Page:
Every July, millions of Americans celebrate independence. Independence from a mother nation, from taxation without representation, from religious persecution. But, as special needs parents, there is a different battle for independence that we do not celebrate. I’m talking about the battle raging within us to allow our special needs child to be independent.
Our special kids face so many challenges – learning, physical, health, social, and communication – the list goes on and on. They spend their free time in therapies, not on the ball field like their peers. Their lives are so difficult and as their parents, we want to make things easier. We see them struggling every day with the basics of living, so what harm can it do help them out? Ask the teachers and therapists – they’ll tell you a lot!
Part of the problem in our house is that John simply doesn’t want to be independent in most things. He is perfectly content to let me do everything for him. I have to force him (and myself to let him) to do basic tasks every day. I have had the blessing to be the parent to both an autistic child and a neurotypical one. I remember when John was around three; I took him to the pediatrician. I asked when I should expect him to use utensils to eat. The doctor reassured me that he would go through an “I do it!” phase. I waited and waited, but it never came. It wasn’t until our youngest came along that I realized exactly what the doctor was talking about. Nathan doesn’t want me to do ANYTHING anymore! He thinks that the ripe old age of three and a half, that he can do it all. From picking out his clothes to using the microwave, he is the master of everything. John, on the other hand… not so much.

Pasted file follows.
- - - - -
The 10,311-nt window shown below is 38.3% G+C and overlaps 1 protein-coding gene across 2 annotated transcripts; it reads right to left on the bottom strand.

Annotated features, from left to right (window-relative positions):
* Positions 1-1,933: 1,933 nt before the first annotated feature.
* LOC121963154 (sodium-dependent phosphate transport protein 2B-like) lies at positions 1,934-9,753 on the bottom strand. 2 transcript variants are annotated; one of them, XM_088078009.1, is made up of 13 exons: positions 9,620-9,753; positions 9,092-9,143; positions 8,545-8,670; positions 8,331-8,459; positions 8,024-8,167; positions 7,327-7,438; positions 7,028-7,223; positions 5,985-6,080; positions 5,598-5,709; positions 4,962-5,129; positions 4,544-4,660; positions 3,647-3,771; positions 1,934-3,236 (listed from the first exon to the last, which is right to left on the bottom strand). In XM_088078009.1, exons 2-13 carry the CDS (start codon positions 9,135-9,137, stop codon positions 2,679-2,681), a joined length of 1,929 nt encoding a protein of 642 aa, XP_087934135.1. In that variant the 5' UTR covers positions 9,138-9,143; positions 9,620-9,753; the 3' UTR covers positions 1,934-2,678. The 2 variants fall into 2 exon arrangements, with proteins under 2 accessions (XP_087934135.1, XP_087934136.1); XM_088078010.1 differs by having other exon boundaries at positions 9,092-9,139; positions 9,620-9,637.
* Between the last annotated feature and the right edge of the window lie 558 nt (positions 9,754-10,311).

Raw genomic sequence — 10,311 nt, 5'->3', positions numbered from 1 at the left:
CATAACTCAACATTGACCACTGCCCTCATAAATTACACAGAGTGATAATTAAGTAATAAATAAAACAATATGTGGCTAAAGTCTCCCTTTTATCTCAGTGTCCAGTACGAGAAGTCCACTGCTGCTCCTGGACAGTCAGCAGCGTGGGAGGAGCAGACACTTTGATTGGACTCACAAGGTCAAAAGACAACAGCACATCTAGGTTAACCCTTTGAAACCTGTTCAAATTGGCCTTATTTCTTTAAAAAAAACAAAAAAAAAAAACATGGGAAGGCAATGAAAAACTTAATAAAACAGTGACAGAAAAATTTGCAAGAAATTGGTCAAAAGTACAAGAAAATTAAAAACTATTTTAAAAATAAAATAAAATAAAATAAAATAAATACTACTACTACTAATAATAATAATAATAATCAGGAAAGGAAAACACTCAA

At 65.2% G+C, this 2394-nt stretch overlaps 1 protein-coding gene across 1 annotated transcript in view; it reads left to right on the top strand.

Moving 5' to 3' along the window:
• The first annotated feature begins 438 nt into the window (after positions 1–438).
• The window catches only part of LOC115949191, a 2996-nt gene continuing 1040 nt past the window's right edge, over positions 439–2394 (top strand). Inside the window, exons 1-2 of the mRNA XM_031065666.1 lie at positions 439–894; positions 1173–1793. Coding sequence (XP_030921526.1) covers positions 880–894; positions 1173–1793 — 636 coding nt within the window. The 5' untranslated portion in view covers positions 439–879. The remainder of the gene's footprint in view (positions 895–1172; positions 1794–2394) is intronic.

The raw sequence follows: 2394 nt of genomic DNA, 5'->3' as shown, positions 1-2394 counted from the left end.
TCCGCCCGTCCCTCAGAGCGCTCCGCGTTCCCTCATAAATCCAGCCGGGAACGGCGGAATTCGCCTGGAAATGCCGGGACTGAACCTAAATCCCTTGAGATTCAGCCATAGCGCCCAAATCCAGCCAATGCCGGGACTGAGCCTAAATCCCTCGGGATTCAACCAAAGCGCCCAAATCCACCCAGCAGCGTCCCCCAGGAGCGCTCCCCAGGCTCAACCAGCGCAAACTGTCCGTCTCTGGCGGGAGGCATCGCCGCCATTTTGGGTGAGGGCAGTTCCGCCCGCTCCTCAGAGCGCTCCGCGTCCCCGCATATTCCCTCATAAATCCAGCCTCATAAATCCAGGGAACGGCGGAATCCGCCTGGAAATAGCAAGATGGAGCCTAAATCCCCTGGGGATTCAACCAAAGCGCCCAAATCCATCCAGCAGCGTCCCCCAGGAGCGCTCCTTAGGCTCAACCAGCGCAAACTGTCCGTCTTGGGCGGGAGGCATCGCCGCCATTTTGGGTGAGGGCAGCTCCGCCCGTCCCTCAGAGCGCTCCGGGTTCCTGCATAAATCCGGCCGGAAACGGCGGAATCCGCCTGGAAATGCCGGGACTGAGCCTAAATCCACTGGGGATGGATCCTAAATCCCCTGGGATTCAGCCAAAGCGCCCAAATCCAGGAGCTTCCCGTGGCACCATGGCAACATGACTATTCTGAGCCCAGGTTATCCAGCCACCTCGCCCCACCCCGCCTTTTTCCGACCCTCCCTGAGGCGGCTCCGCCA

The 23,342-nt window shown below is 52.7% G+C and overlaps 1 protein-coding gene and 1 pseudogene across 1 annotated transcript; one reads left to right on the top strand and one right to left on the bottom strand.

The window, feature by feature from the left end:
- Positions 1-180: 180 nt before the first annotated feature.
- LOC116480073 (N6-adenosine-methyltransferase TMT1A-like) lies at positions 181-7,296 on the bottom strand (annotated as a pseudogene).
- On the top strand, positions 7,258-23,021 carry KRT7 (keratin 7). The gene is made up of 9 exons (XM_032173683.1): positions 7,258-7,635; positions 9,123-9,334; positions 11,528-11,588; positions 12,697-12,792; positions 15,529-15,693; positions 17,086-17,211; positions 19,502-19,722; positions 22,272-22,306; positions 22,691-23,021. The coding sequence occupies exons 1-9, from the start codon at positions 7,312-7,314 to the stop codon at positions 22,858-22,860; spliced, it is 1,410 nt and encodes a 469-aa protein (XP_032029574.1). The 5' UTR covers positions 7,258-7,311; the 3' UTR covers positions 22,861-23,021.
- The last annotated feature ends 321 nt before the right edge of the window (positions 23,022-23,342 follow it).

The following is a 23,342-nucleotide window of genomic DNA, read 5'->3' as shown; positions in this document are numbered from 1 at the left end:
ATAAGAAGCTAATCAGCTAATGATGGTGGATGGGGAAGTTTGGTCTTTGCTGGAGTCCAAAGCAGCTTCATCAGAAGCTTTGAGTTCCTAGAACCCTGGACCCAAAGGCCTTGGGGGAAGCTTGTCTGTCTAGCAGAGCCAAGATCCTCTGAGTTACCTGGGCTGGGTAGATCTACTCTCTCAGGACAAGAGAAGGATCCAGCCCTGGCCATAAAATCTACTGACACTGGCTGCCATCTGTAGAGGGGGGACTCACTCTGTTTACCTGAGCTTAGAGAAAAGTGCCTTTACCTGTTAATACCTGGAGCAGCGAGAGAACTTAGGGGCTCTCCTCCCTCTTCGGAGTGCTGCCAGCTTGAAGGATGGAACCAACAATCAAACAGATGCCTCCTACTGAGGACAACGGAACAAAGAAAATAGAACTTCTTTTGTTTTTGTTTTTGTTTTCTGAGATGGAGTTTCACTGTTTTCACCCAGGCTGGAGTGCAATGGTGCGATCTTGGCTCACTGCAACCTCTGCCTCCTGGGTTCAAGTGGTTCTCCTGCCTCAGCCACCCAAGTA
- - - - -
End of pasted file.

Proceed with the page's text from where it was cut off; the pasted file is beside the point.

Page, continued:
And let’s face it – sometimes is it just easier to do things for them. For almost eight years, I have worked with John about putting on his shoes and socks. We have sung songs, watched videos, and practiced every day. He even had it as homework for a week last school year! But every morning, he acts like it is completely foreign. Part of it is that he really likes being barefoot, but the other part is that he just doesn’t care. So every morning, I try, get frustrated, give up, and put on his shoes for him. Yes, I know he can do it and he’s playing me, but I have to get his butt out the door and on the bus!
I think the hardest part of the battle is that it is so difficult to accept that we won’t be around forever to help. Deep down we know this, and it looms like a dark cloud in our minds. We know that the independent skills are so necessary, but making sure that the children can perform them is a form of admission that one day they will be on their own. And it is terrifying.
So fellow special parents, put on your mental armor. Fight that battle and let your child struggle to be independent. Clean up the spills. Plan the extra time needed. Resist the urge to do it yourself. Then celebrate the wins with a cold beer and fireworks if need be. I’ll still be working with John to put on his shoes.